We all know pensions are important but most of us rarely engage with them. Yet, with a little bit of time and effort, you can get your work pension working as hard as possible for you - and at some point in the future you will be very glad you did so. Georgie Frost, Lee Boyce and Simon Lambert talk pensions: why you should start early, the reason that it involves free money, how to invest for a richer retirement many years down the line and much more. Also on the agenda, what happens if you get stuck in a mortgage with your ex, why is Lee so annoyed at a sneaky insurance tax that swiftly adds up, and can M&S's sales and share price resurgence continue? And finally, listen to the end if you want to find out where Lee buys his socks and Georgie gets her underwear.
Have interest rates peaked? After an inflation spike rudely awoke them from their slumbers, the Bank of England and the US Federal Reserve have shown us that rate hiking can be a difficult habit to break. But 14 consecutive rate rises into an astonishing run from 0.1% to 5.25% for the base rate, the Bank of England suddenly paused six weeks ago. And then, on Thursday, it did it again. On both of those occasions, the Fed had also just done the same thing across the Atlantic. So, are we finally there? When does a pause become a peak? And if we have reached the top of the interest rate cycle, what happens next? Georgie Frost, Helen Crane and Simon Lambert look at the decision to hold rates again and what it means for savers, mortgage borrowers and investors. Plus, what are Andrew Bailey’s Bank of England and Jay Powell’s Fed telling us about their respective economies – and how divergent are the paths of the UK and US? Also on this episode, Crane on the Case digs into a how an entirely explainable and obvious error somehow led to a reader facing more than £8,000 of fines and Transport for London refusing to budge until we stepped in. Plus, some previous high-flying investment trusts are going cheap, so is this the time to invest? Simon takes a look. And finally, what have the Premium Bonds and a pop quiz on number one hits in 2000 and 2008 got to do with each other? Listen to the end if you want to find out why you need to know that the UK number one, in February 2008, was Duffy singing Mercy.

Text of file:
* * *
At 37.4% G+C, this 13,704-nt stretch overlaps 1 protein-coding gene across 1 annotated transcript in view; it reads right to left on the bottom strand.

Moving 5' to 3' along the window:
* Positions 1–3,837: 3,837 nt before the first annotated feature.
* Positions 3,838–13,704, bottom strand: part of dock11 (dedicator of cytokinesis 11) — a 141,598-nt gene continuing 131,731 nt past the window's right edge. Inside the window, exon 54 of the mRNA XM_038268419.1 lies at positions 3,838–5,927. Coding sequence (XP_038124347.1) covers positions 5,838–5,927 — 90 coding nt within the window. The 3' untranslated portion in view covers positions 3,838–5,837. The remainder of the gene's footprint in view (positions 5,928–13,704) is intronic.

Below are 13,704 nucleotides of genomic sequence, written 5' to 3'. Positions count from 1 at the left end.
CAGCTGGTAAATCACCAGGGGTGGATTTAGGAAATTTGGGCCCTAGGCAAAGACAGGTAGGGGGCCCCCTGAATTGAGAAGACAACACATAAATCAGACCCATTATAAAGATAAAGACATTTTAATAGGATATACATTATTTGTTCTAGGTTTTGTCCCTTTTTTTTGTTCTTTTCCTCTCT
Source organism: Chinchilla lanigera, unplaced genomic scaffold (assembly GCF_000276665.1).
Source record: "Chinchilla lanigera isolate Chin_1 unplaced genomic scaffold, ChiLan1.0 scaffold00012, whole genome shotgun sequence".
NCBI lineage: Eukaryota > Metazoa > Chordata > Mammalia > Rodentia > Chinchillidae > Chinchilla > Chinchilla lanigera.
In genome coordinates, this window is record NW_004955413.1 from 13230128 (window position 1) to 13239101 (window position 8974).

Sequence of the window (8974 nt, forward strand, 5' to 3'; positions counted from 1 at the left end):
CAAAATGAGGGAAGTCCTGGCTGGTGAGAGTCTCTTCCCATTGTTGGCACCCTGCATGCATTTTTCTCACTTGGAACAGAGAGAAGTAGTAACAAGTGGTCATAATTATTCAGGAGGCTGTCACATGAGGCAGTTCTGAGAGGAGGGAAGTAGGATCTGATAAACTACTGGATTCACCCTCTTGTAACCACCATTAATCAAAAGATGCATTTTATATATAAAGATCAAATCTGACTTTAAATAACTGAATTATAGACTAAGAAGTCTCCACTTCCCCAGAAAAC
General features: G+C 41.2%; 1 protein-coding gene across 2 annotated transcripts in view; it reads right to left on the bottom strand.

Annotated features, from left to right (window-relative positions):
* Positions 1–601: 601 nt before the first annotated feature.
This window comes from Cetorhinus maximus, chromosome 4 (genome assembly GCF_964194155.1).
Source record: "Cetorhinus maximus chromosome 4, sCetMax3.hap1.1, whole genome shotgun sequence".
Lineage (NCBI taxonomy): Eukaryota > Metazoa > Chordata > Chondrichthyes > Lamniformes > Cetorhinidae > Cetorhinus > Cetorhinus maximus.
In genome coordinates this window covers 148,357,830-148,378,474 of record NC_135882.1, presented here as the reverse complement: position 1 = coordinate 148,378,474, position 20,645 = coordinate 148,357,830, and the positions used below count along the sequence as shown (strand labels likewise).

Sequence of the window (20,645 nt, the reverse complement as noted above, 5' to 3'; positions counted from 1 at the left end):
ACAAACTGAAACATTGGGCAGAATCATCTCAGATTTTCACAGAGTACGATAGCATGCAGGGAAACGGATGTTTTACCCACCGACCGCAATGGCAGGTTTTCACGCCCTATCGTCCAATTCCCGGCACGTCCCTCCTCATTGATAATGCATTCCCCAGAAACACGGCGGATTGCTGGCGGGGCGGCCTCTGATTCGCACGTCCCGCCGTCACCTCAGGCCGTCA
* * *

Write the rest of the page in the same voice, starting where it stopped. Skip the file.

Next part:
Georgie Frost, Simon Lambert and Tanya Jefferies discuss a new online service coming next Spring for state pension top-ups. Also, Simon looks at what's going on in the Bond market. There's also comment on premium bond values, and the team pick up a cause of local disputes: cameras in the back garden!
Wages are up, but inflation is — the same. What does it all mean for mortgage rates, the state pension, benefits and the economy generally? One thing we know won’t be affected by the latest figure is income tax bands. Just how much is the big freeze – AKA fiscal drag - going to cost us? That’s on the agenda for Simon Lambert, Lee Boyce and Georgie Frost this week as the latest CPI reading stuck at 6.7%. At the start of the year, Prime Minister Rishi Sunak set the target to halve inflation by the end of 2023. And it was looking promising. But this latest inflation figures might have thrown a bit of spanner into the works. What’s going on at Royal Mail? Some households say they are only receiving their post once a week. Hospital appointment letters, birthday cards, parcels and important bills have all gone missing in delays caused by a staffing crisis. In Brighton, households say they’re receiving mail as infrequently as just once a fortnight. Picking an estate agent to sell your home is so important. A good agent will make finding your buyer seem like a breeze. Choose the wrong one and it can cause untold stress, drag the whole process out and you could end up being forced to reduce your asking price and ultimately sell for less. So how do you pick a good ‘un? And just what is gazundering – and why is it back with a vengeance? The new Tesla Model 3 arrives on our fair shores in January - but how much will it cost and is it any good? If it proves to be out of your budget range what about Citroen's new e-C3, set to start from around £17,000. And — range anxiety is real: so would you take an EV on a continental road trip? Paul Barker, motoring journalist of decades, gave it a go and diarised it for you.